7

In John 1:13 does it grammatically follow that they were born by the will of God, even though the word will θεληματος is omitted or is the word will omitted on the grounds that it’s not the will of God that they are born of but (born) of God?

οι ουκ εξ αιματων ουδε εκ θεληματος σαρκος ουδε εκ θεληματος ανδρος αλλ εκ θεου εγεννηθησαν

1
  • That’s my whole question Dottard, is it implied? You say yes. But it’s not as obvious as you think it is. Not of blood, meaning not being born into a family and bloodline without any will, not born of the will of the flesh, it’s not a carnal birth, not the will of man, man can’t be born again by his own will, I will it so it happens but of God, it’s a supernatural/divine birth. If the word will is added or implied it means they are born of the will of God, then they are born by God’s decision. Hope you can see the distinction now. Commented Apr 12, 2023 at 20:35

5 Answers 5

6
+50

It does not grammatically follow that the word θελήματος (“will”) is omitted by ellipsis.

οἳ οὐκ ἐξ αἱμάτων οὐδὲ ἐκ θελήματος σαρκὸς οὐδὲ ἐκ θελήματος ἀνδρὸς ἀλλ᾽ ἐκ θεοῦ ἐγεννήθησαν

[οὐκ] ἐγεννήθησαν (“were [not] begotten”/ “were [not] born”) is modified by four adverbial phrases, the beginning of each adverbial phrase being indicated by the preposition ἐκ/ ἐξ:

  1. ἐξ αἱμάτων
  2. ἐκ θελήματος σαρκὸς
  3. ἐκ θελήματος ἀνδρὸς
  4. ἐκ θεοῦ

Just as we should not infer θελήματος (“will”) before αἱμάτων (“blood”), likewise we should not infer θελήματος (“will”) before θεοῦ (“God”).

In addition, as @NihilSineDeo commented, if the author omitted θελήματος by ellipsis in ἐκ θεοῦ, why did the author include θελήματος in the phrase ἐκ θελήματος ἀνδρὸς, a phrase which occurred immediately after θελήματος was mentioned in the phrase ἐκ θελήματος σαρκὸς?

Couldn’t the author have omitted θελήματος by ellipsis in ἐκ θελήματος ἀνδρὸς? The fact that the author included θελήματος in ἐκ θελήματος ἀνδρὸς suggests that the author included θελήματος only in the phrases where he intended it to be understood. Elsewhere, where it is missing, the author did so purposefully and did not omit it by ellipsis.

The Greek should be fully developed into English as follows:

who were not born of blood, nor born of [the] will of [the] flesh, nor born of [the] will of [the] man, but rather, were born of God.

In what are considered other Johannine works,1 there is never any other occurrence of the phrase “born of the will of God”. On the other hand, the phrase “born of God” occurs several times in at least one of the other Johannine works.2

Aside from the grammatical aspect, obviously to be born of God means to be born by God’s will, as God Himself does not bear/beget what He does not will (want) to beget, unlike a woman who, if she were to be raped, could potentially bear a child that she does not want to bear.

Unless we are to supply by ellipsis the phrase “of the will” for every occurrence of “born of God” (thus, “born of the will of God”), there is no grammatical reason for us to do so in John 1:13. The question itself asked for a grammatical justification, not soteriological or theological.


Footnotes
1 1 John; 2 John; 3 John
2 1 John 3:9 (x2); 1 John 4:7; 1 John 5:1 (x2); 1 John 5:4; 1 John 5:18 (x2)
2

Let me render John 1:12 & 13 literally:

However, as many as received Him, He have to them authority to be children of God, to those believing/trusting in the name of Him, who, not of blood, nor of the will of flesh, nor of the will of (a) husband, but of God were born.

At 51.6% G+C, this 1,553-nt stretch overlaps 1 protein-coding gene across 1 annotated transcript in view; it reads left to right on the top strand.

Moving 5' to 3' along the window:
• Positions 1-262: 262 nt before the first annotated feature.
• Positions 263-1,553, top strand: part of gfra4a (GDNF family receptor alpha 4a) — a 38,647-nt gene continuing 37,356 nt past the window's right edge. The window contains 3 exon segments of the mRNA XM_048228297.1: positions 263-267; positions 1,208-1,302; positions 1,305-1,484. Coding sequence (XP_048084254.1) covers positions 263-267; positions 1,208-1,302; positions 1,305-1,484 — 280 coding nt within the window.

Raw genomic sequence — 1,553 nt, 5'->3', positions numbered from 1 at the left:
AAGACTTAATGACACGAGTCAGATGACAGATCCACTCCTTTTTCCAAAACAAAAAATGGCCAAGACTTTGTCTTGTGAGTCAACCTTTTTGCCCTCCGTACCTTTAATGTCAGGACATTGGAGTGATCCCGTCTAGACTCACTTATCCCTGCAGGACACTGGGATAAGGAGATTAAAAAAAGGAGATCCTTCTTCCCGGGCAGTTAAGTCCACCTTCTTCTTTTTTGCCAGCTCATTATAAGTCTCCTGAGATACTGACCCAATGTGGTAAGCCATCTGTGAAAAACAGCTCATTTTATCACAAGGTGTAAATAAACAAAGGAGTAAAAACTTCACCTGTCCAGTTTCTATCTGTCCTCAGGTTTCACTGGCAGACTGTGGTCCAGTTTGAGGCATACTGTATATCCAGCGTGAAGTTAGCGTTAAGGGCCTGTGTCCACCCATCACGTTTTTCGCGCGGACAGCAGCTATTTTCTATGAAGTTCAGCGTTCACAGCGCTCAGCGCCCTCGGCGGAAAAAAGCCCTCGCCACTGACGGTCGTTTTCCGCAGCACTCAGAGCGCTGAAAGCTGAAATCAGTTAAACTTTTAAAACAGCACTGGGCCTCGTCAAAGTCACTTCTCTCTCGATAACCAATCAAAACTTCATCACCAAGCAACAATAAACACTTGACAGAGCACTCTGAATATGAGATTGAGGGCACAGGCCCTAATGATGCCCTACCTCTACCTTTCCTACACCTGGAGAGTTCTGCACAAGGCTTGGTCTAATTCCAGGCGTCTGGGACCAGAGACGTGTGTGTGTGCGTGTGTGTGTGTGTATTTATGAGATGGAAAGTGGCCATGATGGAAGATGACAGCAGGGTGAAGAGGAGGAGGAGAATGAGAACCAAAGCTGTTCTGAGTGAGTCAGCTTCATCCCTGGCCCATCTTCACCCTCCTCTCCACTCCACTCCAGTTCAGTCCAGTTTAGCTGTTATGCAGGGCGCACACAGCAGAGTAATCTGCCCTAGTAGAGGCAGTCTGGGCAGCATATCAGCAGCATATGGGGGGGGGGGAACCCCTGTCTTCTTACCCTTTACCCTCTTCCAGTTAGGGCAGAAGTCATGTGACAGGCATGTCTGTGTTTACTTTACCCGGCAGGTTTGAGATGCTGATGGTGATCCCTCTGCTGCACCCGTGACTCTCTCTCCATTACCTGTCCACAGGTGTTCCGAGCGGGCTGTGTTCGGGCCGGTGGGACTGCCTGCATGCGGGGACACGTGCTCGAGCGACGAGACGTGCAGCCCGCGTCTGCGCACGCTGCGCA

Notice that this (in English) awkward sentence is better rendered:

... those trusting in His name were:

  • not born of blood
  • nor born of the will of flesh
  • nor born of the will of a husband

but born of God.

Notice that "born" is implied as applying to blood. flesh and husband, but "will" is only applied to flesh and husband. Thus, it is debatable whether "will" is implied before "God" or not.

[While it is grammatically debatable, it is not theologically, but this beyond the scope the question.]

I prefer the naked text without the extra implied "will", and thus, I would leave it as the safest translation.

2
  • 1
    In Spain, a man can quite properly refer to his wife as his "woman"--a designation that might seem derogatory or offensive elsewhere. However, because one's "woman" can refer to one's "wife," it does not follow that "woman" always means "wife." So it is here with the Greek "andros" (man/male/husband). It means "man" primarily, but can sometimes be used to mean husband. It does not, however, hold the same sense of meaning as would "anthropos" which would refer to mankind more generally (women included). English and Greek are not the same--but it's a stretch to say this should be "husband."
    – Biblasia
    Commented Apr 12, 2023 at 23:32
  • @Biblasia - a fine point that does not change any of the argument or conclusions here. However, if we are talking about the normal, legal way that babies are "made", it would be a husband and not any man.
    – Dottard
    Commented Apr 13, 2023 at 6:18
0

Ellipsis

The "will of God" could be inferred in the verse from the ellipsis. The verse can be translated like the ISV and TLB to take the discourse aspect of the literature into consideration:

ISV who were born, not merely in a genetic sense, nor from lust, nor from man’s desire, but from the will of God.
TLB All those who believe this are reborn!—not a physical rebirth resulting from human passion or plan—but from the will of God.

I agree that the will of is not necessarily inferred for God, however wouldn't object to it.

Ellipsis is common in ancient Greek. David Mathewson writes in Intermediate Greek Grammar 2016, in chapter Discourse Considerations: